'Uphill battle': SpaceX overcame obstacles on road to historic 1st crew launch

NASA astronauts Bob Behknen (left) and Doug Hurley will be the first to fly on SpaceX's Crew Dragon spacecraft during the Demo-2 mission, which is scheduled to launch on May 27, 2020..
NASA astronauts Bob Behknen (left) and Doug Hurley will be the first to fly on SpaceX's Crew Dragon spacecraft during the Demo-2 mission, which is scheduled to launch on May 27, 2020.. (Image credit: SpaceX)

Like most historic achievements, this one will be hard-won.

SpaceX is scheduled to launch its first crewed flight on May 27, sending NASA astronauts Bob Behnken and Doug Hurley to the International Space Station (ISS) aboard the company's Crew Dragon capsule. 

The mission, known as Demo-2, will mark the return of orbital human spaceflight to American soil for the first time since July 2011, when NASA retired its space shuttle fleet after 30 years of service. The plan was to have private vehicles such as Crew Dragon fill the shuttle's shoes, but it was far from clear that everything would work out, said former NASA astronaut Garrett Reisman.

Related: How SpaceX's Crew Dragon space capsule works (infographic)

"It was an uphill battle," said Reisman, a professor of astronautics practice at the University of Southern California who spent three months aboard the ISS in 2008 and also flew on a shuttle mission in 2010. 

"If I'd had to bet" back then, he told Space.com, "I probably would have bet against it."

Reisman was in the trenches for this uphill battle. He joined SpaceX after leaving NASA, working for Elon Musk's company from 2011 to 2018 and serving as director of crew operations during the latter part of that run. He remains a consultant for SpaceX (but stressed that his views are his own; he does not speak for the company).

The transition to the post-shuttle era began in 2010, when NASA's Commercial Crew Program awarded its first contracts to private companies. (SpaceX didn't get a contract in that first round but did snag money the next year, and in the major rounds that followed.) This type of public-private partnership represented a new approach to human spaceflight for the nation, and not everyone was on board with it.

"There were a lot of skeptics back in the day, and a lot of uncertainty about whether or not this model was a good idea even," Reisman said. "You had government, industry and NASA administration all, at various different times, looking like they were going to shut this down."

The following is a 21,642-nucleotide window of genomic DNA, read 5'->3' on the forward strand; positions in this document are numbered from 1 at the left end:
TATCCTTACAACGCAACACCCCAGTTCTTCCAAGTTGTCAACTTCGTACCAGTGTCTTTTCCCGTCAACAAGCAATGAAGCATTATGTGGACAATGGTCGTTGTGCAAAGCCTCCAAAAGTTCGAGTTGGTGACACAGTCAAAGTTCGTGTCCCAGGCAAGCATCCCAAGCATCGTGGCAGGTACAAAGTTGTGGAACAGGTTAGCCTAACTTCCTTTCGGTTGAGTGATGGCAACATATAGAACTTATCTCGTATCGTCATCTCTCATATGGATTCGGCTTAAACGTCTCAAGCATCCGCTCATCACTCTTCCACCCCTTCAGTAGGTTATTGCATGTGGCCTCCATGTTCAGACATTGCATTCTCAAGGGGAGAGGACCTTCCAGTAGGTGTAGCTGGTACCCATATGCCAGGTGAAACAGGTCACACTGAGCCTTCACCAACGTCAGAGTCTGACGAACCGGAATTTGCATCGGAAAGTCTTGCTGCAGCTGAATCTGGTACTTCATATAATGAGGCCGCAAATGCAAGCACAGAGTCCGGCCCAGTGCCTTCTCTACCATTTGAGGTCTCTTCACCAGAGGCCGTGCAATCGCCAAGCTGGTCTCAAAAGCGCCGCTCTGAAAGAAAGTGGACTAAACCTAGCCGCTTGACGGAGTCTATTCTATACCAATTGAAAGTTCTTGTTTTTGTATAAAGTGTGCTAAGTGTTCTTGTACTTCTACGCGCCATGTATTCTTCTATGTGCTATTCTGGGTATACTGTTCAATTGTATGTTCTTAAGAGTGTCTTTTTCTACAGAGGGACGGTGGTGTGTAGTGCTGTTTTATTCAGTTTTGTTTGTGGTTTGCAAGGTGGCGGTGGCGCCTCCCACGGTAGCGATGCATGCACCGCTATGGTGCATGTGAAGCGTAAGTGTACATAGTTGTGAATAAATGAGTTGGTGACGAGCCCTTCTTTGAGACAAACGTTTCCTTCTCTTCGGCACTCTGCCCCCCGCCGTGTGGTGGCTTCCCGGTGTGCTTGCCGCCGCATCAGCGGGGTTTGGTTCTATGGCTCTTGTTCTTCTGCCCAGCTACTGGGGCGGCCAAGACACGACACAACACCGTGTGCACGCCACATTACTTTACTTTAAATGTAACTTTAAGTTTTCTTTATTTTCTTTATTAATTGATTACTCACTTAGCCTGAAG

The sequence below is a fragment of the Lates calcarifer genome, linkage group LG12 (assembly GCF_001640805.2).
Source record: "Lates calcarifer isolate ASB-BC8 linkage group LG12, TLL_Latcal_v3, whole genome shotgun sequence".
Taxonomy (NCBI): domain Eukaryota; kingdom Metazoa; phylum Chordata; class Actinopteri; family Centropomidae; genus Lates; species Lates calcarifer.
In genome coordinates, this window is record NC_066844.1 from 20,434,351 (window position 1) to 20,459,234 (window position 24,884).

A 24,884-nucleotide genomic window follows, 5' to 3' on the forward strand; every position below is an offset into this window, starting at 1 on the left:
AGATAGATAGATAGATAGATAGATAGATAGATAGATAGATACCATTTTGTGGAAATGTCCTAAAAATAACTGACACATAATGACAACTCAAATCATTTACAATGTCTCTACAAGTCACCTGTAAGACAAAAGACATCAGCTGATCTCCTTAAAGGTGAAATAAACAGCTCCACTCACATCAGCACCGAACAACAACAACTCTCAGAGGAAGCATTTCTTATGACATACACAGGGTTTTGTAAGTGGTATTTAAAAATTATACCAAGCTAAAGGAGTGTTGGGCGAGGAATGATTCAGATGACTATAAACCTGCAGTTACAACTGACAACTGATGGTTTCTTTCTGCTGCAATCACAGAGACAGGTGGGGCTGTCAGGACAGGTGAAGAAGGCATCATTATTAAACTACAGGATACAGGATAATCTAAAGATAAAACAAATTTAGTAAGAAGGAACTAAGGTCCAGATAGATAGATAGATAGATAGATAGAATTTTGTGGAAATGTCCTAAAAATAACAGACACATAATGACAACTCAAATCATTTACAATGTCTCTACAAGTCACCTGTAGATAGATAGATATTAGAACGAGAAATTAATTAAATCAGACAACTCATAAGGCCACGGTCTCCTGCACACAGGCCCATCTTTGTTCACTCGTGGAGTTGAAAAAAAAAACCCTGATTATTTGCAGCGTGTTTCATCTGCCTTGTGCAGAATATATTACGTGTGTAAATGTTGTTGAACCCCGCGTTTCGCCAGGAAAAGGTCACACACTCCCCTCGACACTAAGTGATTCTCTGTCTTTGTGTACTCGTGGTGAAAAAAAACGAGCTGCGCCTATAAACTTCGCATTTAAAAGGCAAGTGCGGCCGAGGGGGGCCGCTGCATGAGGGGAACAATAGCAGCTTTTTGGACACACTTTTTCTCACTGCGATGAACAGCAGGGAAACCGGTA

For example, Congress repeatedly granted far less money for commercial crew than had been allocated in federal budget requests. NASA officials have identified these budget shortfalls as a major cause of delays for the program, which originally envisioned its first crewed flight in 2015.

It was also difficult to get everybody on the same page, at least initially. A significant cultural gap existed between NASA and the private sector, which tended to approach problems in different ways, Reisman said.

"Frankly, there was a lot of mutual distrust and suspicion," he said. "And difficulty bridging that gap, I think, was the most challenging thing." 

But the gap was bridged, in what appears to be a lasting fashion, Reisman said. Much of the credit for that success, and the overall progress that commercial crew has made to date, goes to NASA's commercial cargo program, he added.

That program, which was announced in 2006, helped get two private robotic resupply craft up and running. SpaceX's cargo Dragon and Northrop Grumman's Cygnus freighter first visited the ISS in 2010 and 2013, respectively, and both vehicles routinely resupply the orbiting lab today.

Commercial cargo "really paved the way," Reisman said. "I think if that program was not successful, we wouldn't be here getting ready to put Bob and Doug into space on a SpaceX rocket." 

And that success has snowballed. SpaceX isn't the only company prepping to fly NASA astronauts; Boeing holds a similar commercial crew deal, which the aerospace giant will fulfill using its CST-100 Starliner capsule

And there's much more going on in the world of private human spaceflight. For example, both Virgin Galactic and Jeff Bezos' company Blue Origin have flown multiple test missions with their suborbital crew-carrying vehicles; both could begin flying paying customers soon. 

Blue Origin also has plans to launch people to orbit or beyond, and Colorado-based company Sierra Nevada has crewed ambitions for its Dream Chaser space plane. And we could soon have commercial space stations operating in Earth orbit, run by companies such as Axiom Space.

"The time is right for private companies to take a more active role in human spaceflight," Reisman said. "It's really been a team effort."

Mike Wall is the author of "Out There" (Grand Central Publishing, 2018; illustrated by Karl Tate), a book about the search for alien life. Follow him on Twitter @michaeldwall. Follow us on Twitter @Spacedotcom or Facebook

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Mike Wall
Senior Space Writer

Michael Wall is a Senior Space Writer with Space.com and joined the team in 2010. He primarily covers exoplanets, spaceflight and military space, but has been known to dabble in the space art beat. His book about the search for alien life, "Out There," was published on Nov. 13, 2018. Before becoming a science writer, Michael worked as a herpetologist and wildlife biologist. He has a Ph.D. in evolutionary biology from the University of Sydney, Australia, a bachelor's degree from the University of Arizona, and a graduate certificate in science writing from the University of California, Santa Cruz. To find out what his latest project is, you can follow Michael on Twitter.